That’s Just Not Right
This week marked the 25th anniversary of Nintendo’s Mario Kart series, and we celebrated the occasion with an AVQ&A asking “What’s your favorite Mario Kart track?” Naturally, we got tons of responses suggesting courses we hadn’t covered in our staff answers. Andy Tuttle’s favorite offered something unique to the series:
My all time favorite track isn’t really one that I particularly like racing on, but because of the exploration it allows, and that’s Prince Peach’s Castle from Mario Kart 64. You will almost certainly lose the race if you take the detour to drive by the castle, but just the fact that you could was amazing to me! Mario Kart on the SNES was a linear experience, one track, one way to move around (with slight shortcuts), but Princess Peach’s Castle said “Fuck that! You want to drive up to the castle door and fuck around the drawbridge? Go ahead; you’ll lose, but go ahead!”
DL, our community’s very own Mario Kart 8 master of ceremonies, stumped for the sheer chaos of Baby Park (which, fun fact, was TV Club editor Erik Adams’ pick):
It’s the ultimate distillation of Mario Kart’s core values: chaos, item usage, and driving skill balanced with a fair bit of good fortune. Many circuits rely on intimate knowledge, which has its own value (hence this thread), but this track is simply about hitting your slide and pouring out whatever random gift of speed or destruction you were given as if it were burning a hole in your screen. Baby Park is an 8-lap bullring of perpetual explosions, spinning vehicles and item boxes whose end comes only after asking yourself, regardless of your position, “Is it over yet?!”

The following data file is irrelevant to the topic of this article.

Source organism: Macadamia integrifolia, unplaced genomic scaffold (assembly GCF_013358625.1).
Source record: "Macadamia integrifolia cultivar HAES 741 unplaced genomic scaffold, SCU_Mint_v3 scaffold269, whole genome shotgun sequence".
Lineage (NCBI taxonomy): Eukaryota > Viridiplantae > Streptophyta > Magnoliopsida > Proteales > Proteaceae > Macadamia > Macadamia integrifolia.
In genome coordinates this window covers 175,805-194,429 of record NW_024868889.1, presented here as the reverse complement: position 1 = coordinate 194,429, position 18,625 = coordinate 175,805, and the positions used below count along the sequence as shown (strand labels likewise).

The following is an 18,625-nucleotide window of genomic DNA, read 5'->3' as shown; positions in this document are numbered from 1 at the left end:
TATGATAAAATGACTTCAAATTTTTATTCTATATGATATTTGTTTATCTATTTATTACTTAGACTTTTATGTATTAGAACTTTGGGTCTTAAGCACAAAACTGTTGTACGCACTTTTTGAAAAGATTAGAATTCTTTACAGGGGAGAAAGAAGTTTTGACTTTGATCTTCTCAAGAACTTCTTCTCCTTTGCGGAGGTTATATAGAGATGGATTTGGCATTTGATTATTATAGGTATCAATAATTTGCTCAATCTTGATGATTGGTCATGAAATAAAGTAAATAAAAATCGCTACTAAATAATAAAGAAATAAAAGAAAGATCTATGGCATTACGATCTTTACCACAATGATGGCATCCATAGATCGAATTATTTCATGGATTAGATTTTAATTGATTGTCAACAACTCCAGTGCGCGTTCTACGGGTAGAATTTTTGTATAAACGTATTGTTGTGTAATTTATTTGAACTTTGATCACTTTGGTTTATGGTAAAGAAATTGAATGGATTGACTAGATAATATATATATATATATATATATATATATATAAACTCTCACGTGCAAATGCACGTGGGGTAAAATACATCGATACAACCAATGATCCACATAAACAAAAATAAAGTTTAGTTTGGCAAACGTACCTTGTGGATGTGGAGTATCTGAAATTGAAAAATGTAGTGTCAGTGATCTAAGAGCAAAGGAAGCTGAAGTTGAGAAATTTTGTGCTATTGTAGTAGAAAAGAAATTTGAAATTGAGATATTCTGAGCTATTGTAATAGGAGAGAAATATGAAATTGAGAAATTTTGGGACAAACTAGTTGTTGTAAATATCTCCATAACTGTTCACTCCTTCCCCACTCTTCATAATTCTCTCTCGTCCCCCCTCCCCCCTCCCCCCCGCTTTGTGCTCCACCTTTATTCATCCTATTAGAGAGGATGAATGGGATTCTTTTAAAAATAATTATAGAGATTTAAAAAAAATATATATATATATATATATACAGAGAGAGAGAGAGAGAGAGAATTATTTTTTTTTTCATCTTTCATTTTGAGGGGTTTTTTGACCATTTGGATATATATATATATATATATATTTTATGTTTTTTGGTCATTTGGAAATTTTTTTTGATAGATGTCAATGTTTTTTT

Oh, and despite spending nearly 20 years working in professional motorsports, it took me over a dozen Mario Kart 8 on the 8th Tournaments to realize it’s a clockwise oval, the opposite direction of our racing ovals.
And surely, what’s Mario Kart about if it isn’t about harnessing that chaos and turning it on your friends? Resurgent classic commenter Mr Glitch’s favorite track offered some truly sadistic trolling opportunities:
The original version of Toad’s Turnpike was a personal favorite. Weaving around giant, oblivious traffic always seemed to keep the race competitive, especially at 150ccs. You had to be a lot more judicious with your red shells too, as they couldn’t travel too far forward without plinking harmlessly off a semi. And of course, nothing in life compares to the perverse joy of knocking your opponent out with a shell, watching them recover, then immediately get run over.
Speaking of trolling, The Tragic Farce remembered a really dirty trick they loved to pull on the aforementioned Royal Raceway:
It has that ridiculously huge jump. My favorite tactic was to hang back in seventh or eighth place for the first lap until I got a lightning bolt, then I would race my way back up to the front of the pack during the second lap, and on the third lap I would shrink all my friends right as we were about to go over the jump. It basically ensured a first place for me and zero points for all of them (as the laggard computer drivers would cruise past them as they fell into the drink). I always appreciated the points lead, since the next track was Bowser’s Castle, probably my least favorite course of all time (could never quite handle the 90-degree turns without hitting the wall).
Also this week, our good friend Anthony John Agnello stopped by with a To The Bitter End essay about Nier: Automata’s ending (Ending E, to be precise). Down in the comments, Shinigami Apple Merchant (in a whopper of a post that we’ll excerpt here) expanded on one of Anthony’s final notes: